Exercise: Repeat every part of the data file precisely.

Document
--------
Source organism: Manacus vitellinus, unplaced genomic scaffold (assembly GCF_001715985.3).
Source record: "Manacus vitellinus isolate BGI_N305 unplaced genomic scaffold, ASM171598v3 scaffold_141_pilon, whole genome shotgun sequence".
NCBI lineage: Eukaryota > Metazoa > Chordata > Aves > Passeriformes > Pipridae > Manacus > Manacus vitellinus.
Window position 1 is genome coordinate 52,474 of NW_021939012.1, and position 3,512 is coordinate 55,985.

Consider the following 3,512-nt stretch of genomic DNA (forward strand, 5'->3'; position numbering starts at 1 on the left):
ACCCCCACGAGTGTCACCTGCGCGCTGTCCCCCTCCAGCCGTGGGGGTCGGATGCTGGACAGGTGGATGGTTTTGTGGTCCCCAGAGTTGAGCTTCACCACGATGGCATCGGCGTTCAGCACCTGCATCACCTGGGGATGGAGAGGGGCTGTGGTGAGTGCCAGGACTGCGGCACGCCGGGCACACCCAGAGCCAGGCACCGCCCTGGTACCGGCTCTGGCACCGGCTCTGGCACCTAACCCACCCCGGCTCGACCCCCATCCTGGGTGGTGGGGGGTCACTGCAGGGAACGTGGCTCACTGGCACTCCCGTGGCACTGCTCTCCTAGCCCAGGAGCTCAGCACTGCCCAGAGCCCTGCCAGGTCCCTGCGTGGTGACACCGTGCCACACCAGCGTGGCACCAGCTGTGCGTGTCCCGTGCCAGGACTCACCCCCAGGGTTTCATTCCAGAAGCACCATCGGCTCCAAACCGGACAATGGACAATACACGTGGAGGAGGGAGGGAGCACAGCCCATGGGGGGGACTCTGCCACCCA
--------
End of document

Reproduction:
Source organism: Manacus vitellinus, unplaced genomic scaffold (assembly GCF_001715985.3).
Source record: "Manacus vitellinus isolate BGI_N305 unplaced genomic scaffold, ASM171598v3 scaffold_141_pilon, whole genome shotgun sequence".
NCBI lineage: Eukaryota > Metazoa > Chordata > Aves > Passeriformes > Pipridae > Manacus > Manacus vitellinus.
Window position 1 is genome coordinate 52,474 of NW_021939012.1, and position 3,512 is coordinate 55,985.

Consider the following 3,512-nt stretch of genomic DNA (forward strand, 5'->3'; position numbering starts at 1 on the left):
ACCCCCACGAGTGTCACCTGCGCGCTGTCCCCCTCCAGCCGTGGGGGTCGGATGCTGGACAGGTGGATGGTTTTGTGGTCCCCAGAGTTGAGCTTCACCACGATGGCATCGGCGTTCAGCACCTGCATCACCTGGGGATGGAGAGGGGCTGTGGTGAGTGCCAGGACTGCGGCACGCCGGGCACACCCAGAGCCAGGCACCGCCCTGGTACCGGCTCTGGCACCGGCTCTGGCACCTAACCCACCCCGGCTCGACCCCCATCCTGGGTGGTGGGGGGTCACTGCAGGGAACGTGGCTCACTGGCACTCCCGTGGCACTGCTCTCCTAGCCCAGGAGCTCAGCACTGCCCAGAGCCCTGCCAGGTCCCTGCGTGGTGACACCGTGCCACACCAGCGTGGCACCAGCTGTGCGTGTCCCGTGCCAGGACTCACCCCCAGGGTTTCATTCCAGAAGCACCATCGGCTCCAAACCGGACAATGGACAATACACGTGGAGGAGGGAGGGAGCACAGCCCATGGGGGGGACTCTGCCACCCA